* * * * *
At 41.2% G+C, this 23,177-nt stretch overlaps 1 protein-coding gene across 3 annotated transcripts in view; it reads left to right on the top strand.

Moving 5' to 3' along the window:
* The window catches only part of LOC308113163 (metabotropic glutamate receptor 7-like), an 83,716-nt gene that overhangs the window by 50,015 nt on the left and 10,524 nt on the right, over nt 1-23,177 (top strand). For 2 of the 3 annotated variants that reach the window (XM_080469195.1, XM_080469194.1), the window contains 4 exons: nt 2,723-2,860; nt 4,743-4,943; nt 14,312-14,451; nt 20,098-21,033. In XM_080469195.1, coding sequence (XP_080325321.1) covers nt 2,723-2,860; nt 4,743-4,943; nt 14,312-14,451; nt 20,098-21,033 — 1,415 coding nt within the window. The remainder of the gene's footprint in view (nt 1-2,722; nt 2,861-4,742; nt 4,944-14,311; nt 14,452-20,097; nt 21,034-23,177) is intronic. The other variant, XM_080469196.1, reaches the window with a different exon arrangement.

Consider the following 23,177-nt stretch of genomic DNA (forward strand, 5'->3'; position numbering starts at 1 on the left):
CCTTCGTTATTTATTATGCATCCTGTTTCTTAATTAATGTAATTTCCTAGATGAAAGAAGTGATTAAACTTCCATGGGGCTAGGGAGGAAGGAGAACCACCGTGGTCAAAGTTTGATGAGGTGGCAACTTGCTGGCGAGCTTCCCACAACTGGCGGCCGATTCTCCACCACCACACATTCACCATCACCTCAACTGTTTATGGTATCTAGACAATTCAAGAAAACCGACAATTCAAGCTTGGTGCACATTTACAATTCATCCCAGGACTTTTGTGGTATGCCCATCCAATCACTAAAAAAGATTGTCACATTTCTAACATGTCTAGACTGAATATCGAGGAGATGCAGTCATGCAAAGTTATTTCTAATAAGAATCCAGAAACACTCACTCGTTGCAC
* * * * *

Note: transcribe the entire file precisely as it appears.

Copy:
At 41.2% G+C, this 23,177-nt stretch overlaps 1 protein-coding gene across 3 annotated transcripts in view; it reads left to right on the top strand.

Moving 5' to 3' along the window:
* The window catches only part of LOC308113163 (metabotropic glutamate receptor 7-like), an 83,716-nt gene that overhangs the window by 50,015 nt on the left and 10,524 nt on the right, over nt 1-23,177 (top strand). For 2 of the 3 annotated variants that reach the window (XM_080469195.1, XM_080469194.1), the window contains 4 exons: nt 2,723-2,860; nt 4,743-4,943; nt 14,312-14,451; nt 20,098-21,033. In XM_080469195.1, coding sequence (XP_080325321.1) covers nt 2,723-2,860; nt 4,743-4,943; nt 14,312-14,451; nt 20,098-21,033 — 1,415 coding nt within the window. The remainder of the gene's footprint in view (nt 1-2,722; nt 2,861-4,742; nt 4,944-14,311; nt 14,452-20,097; nt 21,034-23,177) is intronic. The other variant, XM_080469196.1, reaches the window with a different exon arrangement.

Consider the following 23,177-nt stretch of genomic DNA (forward strand, 5'->3'; position numbering starts at 1 on the left):
CCTTCGTTATTTATTATGCATCCTGTTTCTTAATTAATGTAATTTCCTAGATGAAAGAAGTGATTAAACTTCCATGGGGCTAGGGAGGAAGGAGAACCACCGTGGTCAAAGTTTGATGAGGTGGCAACTTGCTGGCGAGCTTCCCACAACTGGCGGCCGATTCTCCACCACCACACATTCACCATCACCTCAACTGTTTATGGTATCTAGACAATTCAAGAAAACCGACAATTCAAGCTTGGTGCACATTTACAATTCATCCCAGGACTTTTGTGGTATGCCCATCCAATCACTAAAAAAGATTGTCACATTTCTAACATGTCTAGACTGAATATCGAGGAGATGCAGTCATGCAAAGTTATTTCTAATAAGAATCCAGAAACACTCACTCGTTGCAC